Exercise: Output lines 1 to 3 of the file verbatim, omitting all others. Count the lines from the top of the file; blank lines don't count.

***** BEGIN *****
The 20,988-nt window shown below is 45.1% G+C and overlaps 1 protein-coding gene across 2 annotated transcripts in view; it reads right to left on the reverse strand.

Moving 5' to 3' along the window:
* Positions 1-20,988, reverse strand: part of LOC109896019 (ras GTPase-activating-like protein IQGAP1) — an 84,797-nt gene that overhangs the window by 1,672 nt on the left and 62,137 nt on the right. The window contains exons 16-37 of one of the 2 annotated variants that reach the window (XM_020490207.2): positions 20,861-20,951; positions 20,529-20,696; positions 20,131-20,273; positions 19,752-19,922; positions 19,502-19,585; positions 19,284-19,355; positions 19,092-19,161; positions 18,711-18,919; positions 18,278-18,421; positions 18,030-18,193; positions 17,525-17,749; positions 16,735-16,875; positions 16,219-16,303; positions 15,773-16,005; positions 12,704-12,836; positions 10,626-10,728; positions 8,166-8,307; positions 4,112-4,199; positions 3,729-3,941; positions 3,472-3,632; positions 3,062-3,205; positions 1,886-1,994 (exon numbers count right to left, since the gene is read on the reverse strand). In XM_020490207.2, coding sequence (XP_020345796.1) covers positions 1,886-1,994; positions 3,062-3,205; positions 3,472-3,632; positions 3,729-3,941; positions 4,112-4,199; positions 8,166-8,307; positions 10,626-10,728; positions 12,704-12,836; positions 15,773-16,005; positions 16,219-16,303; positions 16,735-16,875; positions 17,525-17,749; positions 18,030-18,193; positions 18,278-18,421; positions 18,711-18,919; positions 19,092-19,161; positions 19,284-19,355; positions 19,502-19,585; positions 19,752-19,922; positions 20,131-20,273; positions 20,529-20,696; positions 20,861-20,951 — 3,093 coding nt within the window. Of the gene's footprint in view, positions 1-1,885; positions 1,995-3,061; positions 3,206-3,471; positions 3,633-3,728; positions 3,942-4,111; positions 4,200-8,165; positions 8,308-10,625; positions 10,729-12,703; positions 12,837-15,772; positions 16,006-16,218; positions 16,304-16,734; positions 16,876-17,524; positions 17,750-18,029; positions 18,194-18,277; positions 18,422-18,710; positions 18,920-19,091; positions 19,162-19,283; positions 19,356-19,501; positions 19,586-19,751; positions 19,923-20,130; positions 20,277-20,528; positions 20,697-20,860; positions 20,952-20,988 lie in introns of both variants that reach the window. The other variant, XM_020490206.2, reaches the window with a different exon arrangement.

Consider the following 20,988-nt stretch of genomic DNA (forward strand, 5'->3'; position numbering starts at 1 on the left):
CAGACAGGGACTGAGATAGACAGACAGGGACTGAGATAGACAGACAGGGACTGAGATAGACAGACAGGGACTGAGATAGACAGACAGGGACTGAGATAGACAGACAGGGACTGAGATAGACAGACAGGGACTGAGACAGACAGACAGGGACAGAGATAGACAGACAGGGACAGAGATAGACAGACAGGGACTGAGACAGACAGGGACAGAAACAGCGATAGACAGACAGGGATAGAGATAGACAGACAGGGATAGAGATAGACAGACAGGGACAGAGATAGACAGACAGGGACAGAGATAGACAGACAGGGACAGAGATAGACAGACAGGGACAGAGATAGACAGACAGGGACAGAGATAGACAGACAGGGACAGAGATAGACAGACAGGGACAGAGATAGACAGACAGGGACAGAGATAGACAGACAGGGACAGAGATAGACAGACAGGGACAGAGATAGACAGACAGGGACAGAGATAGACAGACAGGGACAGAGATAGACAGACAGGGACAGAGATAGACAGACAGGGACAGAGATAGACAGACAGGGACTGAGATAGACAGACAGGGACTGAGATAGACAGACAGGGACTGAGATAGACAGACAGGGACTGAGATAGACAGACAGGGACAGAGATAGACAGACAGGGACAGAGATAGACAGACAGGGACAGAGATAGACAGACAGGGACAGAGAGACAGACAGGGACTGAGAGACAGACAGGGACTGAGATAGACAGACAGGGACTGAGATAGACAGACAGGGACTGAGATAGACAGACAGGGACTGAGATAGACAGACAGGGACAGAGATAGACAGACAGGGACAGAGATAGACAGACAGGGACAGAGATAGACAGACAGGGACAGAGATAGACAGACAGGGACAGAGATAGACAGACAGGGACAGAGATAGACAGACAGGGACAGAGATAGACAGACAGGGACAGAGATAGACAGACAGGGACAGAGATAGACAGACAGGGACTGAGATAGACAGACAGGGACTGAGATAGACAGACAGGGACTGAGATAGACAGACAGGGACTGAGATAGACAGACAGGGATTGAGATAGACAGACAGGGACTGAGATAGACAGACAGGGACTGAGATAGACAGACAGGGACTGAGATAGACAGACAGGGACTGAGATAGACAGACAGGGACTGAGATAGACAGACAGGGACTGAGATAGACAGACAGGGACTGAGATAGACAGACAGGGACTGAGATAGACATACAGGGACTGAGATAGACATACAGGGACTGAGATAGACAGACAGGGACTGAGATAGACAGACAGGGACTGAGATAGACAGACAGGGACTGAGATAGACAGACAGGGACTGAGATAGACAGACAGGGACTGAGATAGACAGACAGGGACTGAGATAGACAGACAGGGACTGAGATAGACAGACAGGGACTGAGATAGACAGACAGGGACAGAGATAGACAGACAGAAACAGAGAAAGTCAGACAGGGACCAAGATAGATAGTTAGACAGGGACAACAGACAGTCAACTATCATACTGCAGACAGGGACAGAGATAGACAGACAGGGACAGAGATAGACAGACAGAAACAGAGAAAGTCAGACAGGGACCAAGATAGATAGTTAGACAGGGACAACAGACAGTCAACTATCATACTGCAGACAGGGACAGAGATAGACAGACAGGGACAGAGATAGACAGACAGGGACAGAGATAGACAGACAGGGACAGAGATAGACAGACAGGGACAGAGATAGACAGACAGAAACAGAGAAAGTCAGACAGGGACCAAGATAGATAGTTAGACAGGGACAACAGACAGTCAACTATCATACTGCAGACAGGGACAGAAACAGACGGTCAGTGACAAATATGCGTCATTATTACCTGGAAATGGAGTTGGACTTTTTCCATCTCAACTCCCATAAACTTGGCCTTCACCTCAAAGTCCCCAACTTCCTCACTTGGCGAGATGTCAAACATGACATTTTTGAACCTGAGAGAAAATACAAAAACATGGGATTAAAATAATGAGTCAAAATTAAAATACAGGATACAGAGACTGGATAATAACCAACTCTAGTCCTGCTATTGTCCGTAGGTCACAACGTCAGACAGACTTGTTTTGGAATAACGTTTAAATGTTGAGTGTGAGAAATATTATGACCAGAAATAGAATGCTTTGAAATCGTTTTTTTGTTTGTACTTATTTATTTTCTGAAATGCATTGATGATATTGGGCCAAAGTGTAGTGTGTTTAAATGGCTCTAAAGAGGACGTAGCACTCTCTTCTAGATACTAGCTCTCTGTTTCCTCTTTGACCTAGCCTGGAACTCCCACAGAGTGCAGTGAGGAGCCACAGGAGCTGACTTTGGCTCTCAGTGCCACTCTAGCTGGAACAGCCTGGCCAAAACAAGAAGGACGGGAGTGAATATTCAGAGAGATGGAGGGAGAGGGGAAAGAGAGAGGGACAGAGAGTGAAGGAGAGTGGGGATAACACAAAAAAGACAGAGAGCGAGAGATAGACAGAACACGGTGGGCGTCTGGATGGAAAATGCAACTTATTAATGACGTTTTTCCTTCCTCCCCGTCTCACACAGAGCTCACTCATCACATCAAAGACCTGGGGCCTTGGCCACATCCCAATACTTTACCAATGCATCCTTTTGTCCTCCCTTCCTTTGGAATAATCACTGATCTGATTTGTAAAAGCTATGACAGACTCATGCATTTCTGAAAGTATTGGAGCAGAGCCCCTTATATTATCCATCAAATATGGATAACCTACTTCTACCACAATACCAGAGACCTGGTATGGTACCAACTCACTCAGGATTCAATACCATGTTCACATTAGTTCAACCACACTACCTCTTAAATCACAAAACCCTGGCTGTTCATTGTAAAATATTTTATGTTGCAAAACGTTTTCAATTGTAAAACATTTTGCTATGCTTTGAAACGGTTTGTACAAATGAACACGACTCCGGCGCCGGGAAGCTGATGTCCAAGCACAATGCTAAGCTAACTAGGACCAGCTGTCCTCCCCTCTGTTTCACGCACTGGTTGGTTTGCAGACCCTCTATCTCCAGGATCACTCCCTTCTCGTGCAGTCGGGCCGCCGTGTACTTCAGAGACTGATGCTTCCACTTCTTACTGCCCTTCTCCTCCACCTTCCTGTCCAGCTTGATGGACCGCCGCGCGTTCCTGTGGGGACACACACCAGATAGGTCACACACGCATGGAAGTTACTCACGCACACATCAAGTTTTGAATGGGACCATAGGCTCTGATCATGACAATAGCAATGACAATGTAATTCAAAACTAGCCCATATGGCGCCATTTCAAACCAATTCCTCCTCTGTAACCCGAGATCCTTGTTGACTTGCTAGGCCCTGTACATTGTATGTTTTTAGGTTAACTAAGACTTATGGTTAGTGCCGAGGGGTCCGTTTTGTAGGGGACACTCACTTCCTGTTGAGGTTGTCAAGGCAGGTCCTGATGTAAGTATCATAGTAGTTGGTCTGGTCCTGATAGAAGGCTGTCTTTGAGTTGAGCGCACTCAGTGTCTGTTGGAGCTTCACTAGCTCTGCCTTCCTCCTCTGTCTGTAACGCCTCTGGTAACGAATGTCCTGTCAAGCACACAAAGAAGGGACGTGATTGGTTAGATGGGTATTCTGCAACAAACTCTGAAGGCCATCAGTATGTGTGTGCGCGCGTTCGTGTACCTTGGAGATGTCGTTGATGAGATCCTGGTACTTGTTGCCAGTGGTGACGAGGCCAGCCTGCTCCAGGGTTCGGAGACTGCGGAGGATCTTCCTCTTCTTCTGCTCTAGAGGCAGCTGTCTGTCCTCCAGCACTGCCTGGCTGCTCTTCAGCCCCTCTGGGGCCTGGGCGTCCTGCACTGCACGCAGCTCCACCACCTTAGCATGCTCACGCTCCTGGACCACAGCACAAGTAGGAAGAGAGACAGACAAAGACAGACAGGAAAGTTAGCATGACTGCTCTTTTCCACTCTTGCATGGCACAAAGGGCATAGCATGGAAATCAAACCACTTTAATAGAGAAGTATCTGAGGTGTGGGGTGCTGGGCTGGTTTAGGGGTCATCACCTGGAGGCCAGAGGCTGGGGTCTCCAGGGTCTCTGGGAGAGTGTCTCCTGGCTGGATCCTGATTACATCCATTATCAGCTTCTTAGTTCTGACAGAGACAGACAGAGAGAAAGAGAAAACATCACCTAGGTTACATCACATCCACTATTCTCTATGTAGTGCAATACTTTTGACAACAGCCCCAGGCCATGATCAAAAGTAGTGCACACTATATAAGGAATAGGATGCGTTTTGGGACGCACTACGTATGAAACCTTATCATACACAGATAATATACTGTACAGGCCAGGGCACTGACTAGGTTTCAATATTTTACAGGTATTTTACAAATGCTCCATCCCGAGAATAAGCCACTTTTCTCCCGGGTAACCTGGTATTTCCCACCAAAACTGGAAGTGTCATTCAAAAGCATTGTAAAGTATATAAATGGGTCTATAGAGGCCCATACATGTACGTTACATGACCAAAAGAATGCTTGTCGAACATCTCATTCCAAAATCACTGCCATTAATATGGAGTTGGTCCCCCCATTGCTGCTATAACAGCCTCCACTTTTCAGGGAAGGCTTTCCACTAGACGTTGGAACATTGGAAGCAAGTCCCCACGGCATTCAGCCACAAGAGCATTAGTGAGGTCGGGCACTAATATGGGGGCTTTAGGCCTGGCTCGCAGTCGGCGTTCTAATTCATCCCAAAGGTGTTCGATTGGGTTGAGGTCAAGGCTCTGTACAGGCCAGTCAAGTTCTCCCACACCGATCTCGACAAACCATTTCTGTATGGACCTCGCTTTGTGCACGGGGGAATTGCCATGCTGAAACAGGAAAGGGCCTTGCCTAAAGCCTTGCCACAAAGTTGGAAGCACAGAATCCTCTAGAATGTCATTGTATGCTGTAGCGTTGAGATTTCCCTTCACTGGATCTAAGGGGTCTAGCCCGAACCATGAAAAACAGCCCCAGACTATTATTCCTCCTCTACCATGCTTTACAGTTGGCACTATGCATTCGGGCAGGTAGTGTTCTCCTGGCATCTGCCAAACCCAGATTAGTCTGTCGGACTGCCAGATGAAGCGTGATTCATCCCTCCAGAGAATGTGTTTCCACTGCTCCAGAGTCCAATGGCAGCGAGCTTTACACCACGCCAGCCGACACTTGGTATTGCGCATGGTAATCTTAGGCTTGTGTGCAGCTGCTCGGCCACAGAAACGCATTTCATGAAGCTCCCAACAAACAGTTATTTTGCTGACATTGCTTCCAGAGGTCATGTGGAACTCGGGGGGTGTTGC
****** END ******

The 20,988-nt window shown below is 45.1% G+C and overlaps 1 protein-coding gene across 2 annotated transcripts in view; it reads right to left on the reverse strand.

Moving 5' to 3' along the window:
* Positions 1-20,988, reverse strand: part of LOC109896019 (ras GTPase-activating-like protein IQGAP1) — an 84,797-nt gene that overhangs the window by 1,672 nt on the left and 62,137 nt on the right. The window contains exons 16-37 of one of the 2 annotated variants that reach the window (XM_020490207.2): positions 20,861-20,951; positions 20,529-20,696; positions 20,131-20,273; positions 19,752-19,922; positions 19,502-19,585; positions 19,284-19,355; positions 19,092-19,161; positions 18,711-18,919; positions 18,278-18,421; positions 18,030-18,193; positions 17,525-17,749; positions 16,735-16,875; positions 16,219-16,303; positions 15,773-16,005; positions 12,704-12,836; positions 10,626-10,728; positions 8,166-8,307; positions 4,112-4,199; positions 3,729-3,941; positions 3,472-3,632; positions 3,062-3,205; positions 1,886-1,994 (exon numbers count right to left, since the gene is read on the reverse strand). In XM_020490207.2, coding sequence (XP_020345796.1) covers positions 1,886-1,994; positions 3,062-3,205; positions 3,472-3,632; positions 3,729-3,941; positions 4,112-4,199; positions 8,166-8,307; positions 10,626-10,728; positions 12,704-12,836; positions 15,773-16,005; positions 16,219-16,303; positions 16,735-16,875; positions 17,525-17,749; positions 18,030-18,193; positions 18,278-18,421; positions 18,711-18,919; positions 19,092-19,161; positions 19,284-19,355; positions 19,502-19,585; positions 19,752-19,922; positions 20,131-20,273; positions 20,529-20,696; positions 20,861-20,951 — 3,093 coding nt within the window. Of the gene's footprint in view, positions 1-1,885; positions 1,995-3,061; positions 3,206-3,471; positions 3,633-3,728; positions 3,942-4,111; positions 4,200-8,165; positions 8,308-10,625; positions 10,729-12,703; positions 12,837-15,772; positions 16,006-16,218; positions 16,304-16,734; positions 16,876-17,524; positions 17,750-18,029; positions 18,194-18,277; positions 18,422-18,710; positions 18,920-19,091; positions 19,162-19,283; positions 19,356-19,501; positions 19,586-19,751; positions 19,923-20,130; positions 20,277-20,528; positions 20,697-20,860; positions 20,952-20,988 lie in introns of both variants that reach the window. The other variant, XM_020490206.2, reaches the window with a different exon arrangement.